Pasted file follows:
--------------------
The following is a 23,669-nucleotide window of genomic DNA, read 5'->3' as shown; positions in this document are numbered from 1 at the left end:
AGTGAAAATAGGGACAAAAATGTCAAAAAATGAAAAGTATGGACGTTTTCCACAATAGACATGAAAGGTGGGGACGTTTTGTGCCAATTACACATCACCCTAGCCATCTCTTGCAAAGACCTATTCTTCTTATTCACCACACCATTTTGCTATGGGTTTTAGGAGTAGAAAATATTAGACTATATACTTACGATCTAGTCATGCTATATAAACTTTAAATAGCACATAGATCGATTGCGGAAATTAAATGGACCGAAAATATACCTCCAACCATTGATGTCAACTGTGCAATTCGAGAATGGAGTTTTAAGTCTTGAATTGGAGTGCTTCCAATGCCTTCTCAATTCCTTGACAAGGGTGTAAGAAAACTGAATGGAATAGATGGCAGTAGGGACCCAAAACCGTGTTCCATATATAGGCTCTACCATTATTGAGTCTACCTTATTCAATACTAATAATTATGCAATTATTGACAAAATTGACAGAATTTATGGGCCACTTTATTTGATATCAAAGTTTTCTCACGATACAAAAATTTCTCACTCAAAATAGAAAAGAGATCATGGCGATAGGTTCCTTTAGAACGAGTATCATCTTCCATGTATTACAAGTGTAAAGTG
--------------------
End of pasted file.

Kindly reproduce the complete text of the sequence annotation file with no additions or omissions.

The following is a 23,669-nucleotide window of genomic DNA, read 5'->3' as shown; positions in this document are numbered from 1 at the left end:
AGTGAAAATAGGGACAAAAATGTCAAAAAATGAAAAGTATGGACGTTTTCCACAATAGACATGAAAGGTGGGGACGTTTTGTGCCAATTACACATCACCCTAGCCATCTCTTGCAAAGACCTATTCTTCTTATTCACCACACCATTTTGCTATGGGTTTTAGGAGTAGAAAATATTAGACTATATACTTACGATCTAGTCATGCTATATAAACTTTAAATAGCACATAGATCGATTGCGGAAATTAAATGGACCGAAAATATACCTCCAACCATTGATGTCAACTGTGCAATTCGAGAATGGAGTTTTAAGTCTTGAATTGGAGTGCTTCCAATGCCTTCTCAATTCCTTGACAAGGGTGTAAGAAAACTGAATGGAATAGATGGCAGTAGGGACCCAAAACCGTGTTCCATATATAGGCTCTACCATTATTGAGTCTACCTTATTCAATACTAATAATTATGCAATTATTGACAAAATTGACAGAATTTATGGGCCACTTTATTTGATATCAAAGTTTTCTCACGATACAAAAATTTCTCACTCAAAATAGAAAAGAGATCATGGCGATAGGTTCCTTTAGAACGAGTATCATCTTCCATGTATTACAAGTGTAAAGTG